Derrick Watson, the Hawaiian district judge who initially overturned President Donald Trump's second travel ban has until July 19 to explain his reasoning to the Supreme Court.

Travel Ban: Watson vs the Trump Administration

Donald Trump’s controversial travel ban finally landed a win when on June 26 the Supreme Court overturned a lower court’s ruling on the federal statute. The judges on the Supreme Court issued a joint statement which allowed the March 6 ban to apply to all travelers from six countries – Iran, Libya, Somalia, Sudan, Syria, and Yemen – who lacked a “bona fide relationship with a person or entity in the United States”.

They have agreed to hear the case in October at the earliest. However, a lot can happen between now and October. In fact, a lot already has.

Shortly after the Supreme Court made its decision, the Trump Administration released its own statements ordering federal immigration officials to further limit admission to citizens of travel ban countries who were “spouse, child, adult son or daughter, son-in-law, daughter-in-law [or] sibling, whether whole or half”.

While the administration celebrated its ability to finally implement the ban, albeit a truncated version, Judge Derrick Watson, a U.S. District Court Judge in Hawaii was ready with a scathing dissent. He argued that immigration officials should not enforce the ban on “grandparents, grandchildren, brothers-in-law, sisters-in-law, aunts, uncles, nieces, nephews and cousins” of US citizens either.

He stated that “common sense" dictated "close family members be defined to include grandparents”. Watson ultimately concluded that the White House’s list of bona fide relations was “the antithesis of common sense”.

Travel Ban: Both before the bench

In response to Justice Watson’s ruling, Acting Solicitor General Jeffery Wall presented a 40-page document asking the Supreme Court to clarify its June 26 statements, The Economist reported.

Essentially Wall asked the court to rubber stamp Trump’s limited interpretation of its initial ruling. Yet there were clear flaws with the request. One of the most striking, as stated by the Economist, was the fact that the document asked the bench of “octogenarians to determine whether or not they were close to their grandchildren”.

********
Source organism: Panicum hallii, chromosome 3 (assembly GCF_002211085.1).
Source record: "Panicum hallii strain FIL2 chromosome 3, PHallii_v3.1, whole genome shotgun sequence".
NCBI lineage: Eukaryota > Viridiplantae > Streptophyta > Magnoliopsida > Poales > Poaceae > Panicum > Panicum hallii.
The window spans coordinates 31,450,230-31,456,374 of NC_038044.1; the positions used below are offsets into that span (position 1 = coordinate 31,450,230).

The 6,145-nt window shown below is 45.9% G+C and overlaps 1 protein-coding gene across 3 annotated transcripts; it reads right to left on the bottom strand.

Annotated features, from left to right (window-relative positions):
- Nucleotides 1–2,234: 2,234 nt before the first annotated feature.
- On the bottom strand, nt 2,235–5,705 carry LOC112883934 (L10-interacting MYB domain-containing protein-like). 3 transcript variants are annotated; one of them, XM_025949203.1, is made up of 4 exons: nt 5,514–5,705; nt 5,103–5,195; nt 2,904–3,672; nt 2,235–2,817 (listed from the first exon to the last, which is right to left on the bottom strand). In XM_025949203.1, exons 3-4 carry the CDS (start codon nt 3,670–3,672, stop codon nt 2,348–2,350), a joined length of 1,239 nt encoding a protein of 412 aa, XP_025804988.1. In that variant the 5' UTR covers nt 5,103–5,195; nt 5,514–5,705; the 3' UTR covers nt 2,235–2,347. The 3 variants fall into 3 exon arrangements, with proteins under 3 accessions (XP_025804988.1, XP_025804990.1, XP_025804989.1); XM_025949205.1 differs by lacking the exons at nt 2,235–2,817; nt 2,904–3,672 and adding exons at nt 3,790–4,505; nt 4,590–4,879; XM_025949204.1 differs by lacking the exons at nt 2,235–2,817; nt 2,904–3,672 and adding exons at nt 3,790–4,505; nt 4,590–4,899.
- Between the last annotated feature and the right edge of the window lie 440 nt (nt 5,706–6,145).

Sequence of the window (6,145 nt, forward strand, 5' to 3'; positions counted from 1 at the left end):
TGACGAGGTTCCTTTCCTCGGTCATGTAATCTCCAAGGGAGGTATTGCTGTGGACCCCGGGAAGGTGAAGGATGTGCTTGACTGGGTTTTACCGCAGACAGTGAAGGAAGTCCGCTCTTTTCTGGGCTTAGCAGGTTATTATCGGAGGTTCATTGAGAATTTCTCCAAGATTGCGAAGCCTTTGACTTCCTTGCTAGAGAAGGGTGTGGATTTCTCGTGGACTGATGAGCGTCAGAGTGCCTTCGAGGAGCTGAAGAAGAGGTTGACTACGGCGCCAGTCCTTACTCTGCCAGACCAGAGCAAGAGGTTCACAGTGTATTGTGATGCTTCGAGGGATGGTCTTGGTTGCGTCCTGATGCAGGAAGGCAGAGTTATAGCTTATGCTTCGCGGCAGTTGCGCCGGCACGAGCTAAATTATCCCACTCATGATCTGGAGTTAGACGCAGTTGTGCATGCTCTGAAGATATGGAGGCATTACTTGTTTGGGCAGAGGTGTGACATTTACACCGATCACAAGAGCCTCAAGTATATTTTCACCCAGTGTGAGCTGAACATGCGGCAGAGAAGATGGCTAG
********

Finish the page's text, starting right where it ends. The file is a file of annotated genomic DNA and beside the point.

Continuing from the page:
Regardless, Justice Watson will soon join Wall before the Supreme Court’s decision-making panel as he has been asked to a submit a statement of his own by July 19, signaling that a clarification will be issued sooner, rather than later.

Travel Ban: Whichever way the court goes

Which way the Court will ultimately decide is still difficult to determine. The Supreme Court has a history of supporting the President on issues regarding immigration. It also has a stronger conservative tilt with the contentious addition of Neil Gorsuch to the bench this year. Gorsuch, as well as Justices Clarence Thomas, and Samuel Alito issued an additional document on June 26 detailing their support for the implementation of the ban in its entirety.

However, the Administration has consistently failed to provide evidence that its actions diminish the national security threats faced by the United States. This could become an even more important factor than precedence or judicial leanings.

Whatever happens, rest assured that there is still more drama to come in the epic saga of Trump’s travel ban.